Christine Funk

Attorney and Forensic Consultant

DNA for the Defense Bar, Ballantyne, J., Cothran, C., Epstein, J., Funk, C., Plourd, C., Potkin, V., Reinstein, R., Ungvarsky, E.,  June 2012.  

Rising to the Challenge of the NAS Report 'Strengthening Forensic Science in the United States: A Path Forward': A Call for Demonstrated Competence Amongst Legal Practitioners, Funk & Berman, 37:2 Wm. Mitchell L. Rev. 683 (Apr. 2011). 

Dealing with DNA: A Primer for Lawyers Part 1, National Clearinghouse for Science, Technology, and the Law. (April 2009)

Dealing with DNA: A Primer for Lawyers Part 2, National Clearinghouse for Science, Technology, and the Law. (July 2009)

Balancing the Scales of Justice

Christine Funk has a unique combination of skills.  She has an extensive track record as a criminal defense attorney.  She is also well respected in the field of forensic science.  


Christine Funk consults routinely with attorneys in forensic science cases.  As a licensed attorney, she is not only able to translate the science for the attorneys, she is capable of creating cross examination questions, and providing insight and trial strategy, as well as support throughout the case, from admissibility hearings to trial.  She also consults with attorneys on appeal.  Chirstine is licensed to practice law in MN and DC.  Maryland bar pending.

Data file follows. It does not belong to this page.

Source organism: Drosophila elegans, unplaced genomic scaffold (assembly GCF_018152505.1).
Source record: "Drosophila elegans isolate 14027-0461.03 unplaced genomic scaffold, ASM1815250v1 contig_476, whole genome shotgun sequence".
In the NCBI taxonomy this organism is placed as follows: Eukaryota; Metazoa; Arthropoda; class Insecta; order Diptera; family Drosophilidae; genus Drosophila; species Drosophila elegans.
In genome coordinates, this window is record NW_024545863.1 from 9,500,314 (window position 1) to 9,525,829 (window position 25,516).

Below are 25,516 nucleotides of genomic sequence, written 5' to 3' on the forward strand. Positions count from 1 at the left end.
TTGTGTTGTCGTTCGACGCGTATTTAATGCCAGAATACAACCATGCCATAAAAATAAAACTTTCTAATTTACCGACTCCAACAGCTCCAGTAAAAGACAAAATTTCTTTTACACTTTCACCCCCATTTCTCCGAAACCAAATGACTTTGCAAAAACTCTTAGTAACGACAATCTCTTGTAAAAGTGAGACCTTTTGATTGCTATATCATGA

Christine Funk is active in the American Academy of Forensic Sciences, where she has held leadership roles for the past 9 years.  


Christine Funk has taught prosecutors, defense attorneys, judges, and law enforcement, as well as lay people, about forensic science and evidence in criminal and civil cases on three continents.  


 

Press

Forensic science doesn't appear in every case.  When it does, it is important to have an advocate on your side who understands the inner workings of the crime lab.  Equally important is hiring someone who has litigated forensic science issues and understands forensic science disciplines.  


All too often, forensic science evidence is not challenged, because lawyers don't have the training or skill set to do so.  

Publications